Considering an attic fan to cool your attic?
Have you ever been in your attic in the middle of the summer? It’s HOT! Attic ventilators were engineered and installed in some homes to assist in cooling the attic and lowering the utility bills. An attic ventilator exhausts the hot air from your attic and brings in cooler air from the outside. This circulation of air reduces the heat in your attic in more ways than one. Recent research has proven the attic fan also pulls air from within your home through penetrations in the attic floor. This air removed from within your home has been cooled with your air conditioner which is part of the monthly cost to run your air conditioner and at the same time your utility costs are increased with the energy it takes to run the attic ventilator. To make matters worse the air removed from within your home with the attic ventilator is replaced by warm air from out doors which now has to be cooled adding more dollars to your energy costs. Keep in mind that the original ventilation of your attic was designed for passive ventilation not powered ventilation. If you insist on installing an attic ventilator you must add enough additional openings in the roof, or a gable end, or other areas where air may enter your attic to allow the ventilator to pull air through the attic without causing the attic pressure to become negative relative to your home.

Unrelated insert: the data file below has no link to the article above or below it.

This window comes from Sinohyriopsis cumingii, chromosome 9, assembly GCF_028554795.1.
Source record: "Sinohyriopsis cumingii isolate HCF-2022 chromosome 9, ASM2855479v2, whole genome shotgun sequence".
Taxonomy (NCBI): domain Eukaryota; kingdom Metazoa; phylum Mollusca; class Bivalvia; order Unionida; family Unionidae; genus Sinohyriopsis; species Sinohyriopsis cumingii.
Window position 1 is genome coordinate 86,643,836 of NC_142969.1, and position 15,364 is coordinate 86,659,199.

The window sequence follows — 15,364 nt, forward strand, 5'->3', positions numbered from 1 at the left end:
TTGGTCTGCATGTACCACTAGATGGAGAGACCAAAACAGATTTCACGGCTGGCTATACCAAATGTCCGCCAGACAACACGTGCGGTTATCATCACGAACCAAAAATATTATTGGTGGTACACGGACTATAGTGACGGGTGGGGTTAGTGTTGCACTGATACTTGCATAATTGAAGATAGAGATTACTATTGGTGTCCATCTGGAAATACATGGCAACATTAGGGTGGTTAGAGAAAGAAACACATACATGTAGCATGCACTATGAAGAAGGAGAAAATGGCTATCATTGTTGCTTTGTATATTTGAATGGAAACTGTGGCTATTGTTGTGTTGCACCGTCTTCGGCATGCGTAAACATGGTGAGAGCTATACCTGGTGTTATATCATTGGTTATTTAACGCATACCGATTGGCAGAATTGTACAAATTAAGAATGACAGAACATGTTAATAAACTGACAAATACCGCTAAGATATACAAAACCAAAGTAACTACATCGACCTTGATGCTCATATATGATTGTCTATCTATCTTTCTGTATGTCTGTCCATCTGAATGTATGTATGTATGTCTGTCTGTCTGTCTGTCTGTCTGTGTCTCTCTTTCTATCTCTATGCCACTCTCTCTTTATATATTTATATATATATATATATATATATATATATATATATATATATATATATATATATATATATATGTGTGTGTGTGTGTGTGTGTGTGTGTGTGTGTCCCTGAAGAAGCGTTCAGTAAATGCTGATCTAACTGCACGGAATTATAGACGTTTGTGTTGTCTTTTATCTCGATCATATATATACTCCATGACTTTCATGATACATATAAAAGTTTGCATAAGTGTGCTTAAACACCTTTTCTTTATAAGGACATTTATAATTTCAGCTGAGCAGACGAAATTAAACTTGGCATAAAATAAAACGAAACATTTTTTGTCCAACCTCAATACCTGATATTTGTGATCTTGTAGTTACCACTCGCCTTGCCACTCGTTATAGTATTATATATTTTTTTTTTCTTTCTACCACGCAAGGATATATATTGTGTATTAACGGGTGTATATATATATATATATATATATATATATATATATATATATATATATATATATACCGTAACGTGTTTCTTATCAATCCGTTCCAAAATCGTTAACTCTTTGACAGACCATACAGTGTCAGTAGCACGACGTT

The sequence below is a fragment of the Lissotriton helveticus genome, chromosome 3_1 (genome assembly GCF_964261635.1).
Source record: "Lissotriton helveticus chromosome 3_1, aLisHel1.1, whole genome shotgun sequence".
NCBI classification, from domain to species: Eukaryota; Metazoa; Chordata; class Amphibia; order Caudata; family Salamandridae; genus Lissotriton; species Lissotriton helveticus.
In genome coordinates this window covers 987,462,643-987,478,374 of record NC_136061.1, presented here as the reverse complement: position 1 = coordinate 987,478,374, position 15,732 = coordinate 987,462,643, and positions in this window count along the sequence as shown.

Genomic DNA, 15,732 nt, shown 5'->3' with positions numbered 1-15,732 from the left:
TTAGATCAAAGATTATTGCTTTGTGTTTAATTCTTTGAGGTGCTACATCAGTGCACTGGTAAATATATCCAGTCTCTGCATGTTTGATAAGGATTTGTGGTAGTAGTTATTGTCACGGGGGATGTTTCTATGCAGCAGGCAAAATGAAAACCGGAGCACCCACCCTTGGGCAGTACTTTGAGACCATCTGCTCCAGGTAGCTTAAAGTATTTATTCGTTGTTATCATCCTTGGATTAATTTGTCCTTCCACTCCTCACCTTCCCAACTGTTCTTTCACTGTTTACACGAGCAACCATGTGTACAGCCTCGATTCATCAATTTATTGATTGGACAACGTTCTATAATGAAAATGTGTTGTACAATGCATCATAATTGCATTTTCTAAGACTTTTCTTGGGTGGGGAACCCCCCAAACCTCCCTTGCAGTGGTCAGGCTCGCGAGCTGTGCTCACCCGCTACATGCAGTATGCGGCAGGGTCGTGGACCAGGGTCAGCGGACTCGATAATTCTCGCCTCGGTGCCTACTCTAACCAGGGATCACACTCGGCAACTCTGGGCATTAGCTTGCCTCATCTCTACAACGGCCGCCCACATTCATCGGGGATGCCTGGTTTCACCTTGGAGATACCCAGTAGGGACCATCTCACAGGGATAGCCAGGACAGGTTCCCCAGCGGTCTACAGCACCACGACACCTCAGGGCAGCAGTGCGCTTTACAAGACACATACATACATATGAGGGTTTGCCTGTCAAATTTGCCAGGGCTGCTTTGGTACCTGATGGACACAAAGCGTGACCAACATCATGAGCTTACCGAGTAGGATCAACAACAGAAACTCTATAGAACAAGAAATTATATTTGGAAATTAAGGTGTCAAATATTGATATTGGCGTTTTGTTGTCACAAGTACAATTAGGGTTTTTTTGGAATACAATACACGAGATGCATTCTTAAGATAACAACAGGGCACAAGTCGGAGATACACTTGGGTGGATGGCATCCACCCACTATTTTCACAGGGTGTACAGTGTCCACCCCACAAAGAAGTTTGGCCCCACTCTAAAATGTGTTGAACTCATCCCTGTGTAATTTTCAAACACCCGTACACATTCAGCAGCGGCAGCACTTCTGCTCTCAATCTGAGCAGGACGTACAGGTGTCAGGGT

A simple and safe method to see if your attic ventilator is pulling air from within your home. with the ventilator operating (try mid or late afternoon on a hot day) using artificial smoke, blow the smoke towards a light switch on any wall and you will see the smoke drawn into the switch plate. The ventilator is typically set to start running when your attic reaches 95 degrees which will normally be when the outdoor ambient reaches about 80 degrees. For every hour the ventilator is running which can be as long as 16 to 18 hours on the hottest days you have not only the phenomenon described above but that ventilator motor is using as much energy as 500 watts hourly!
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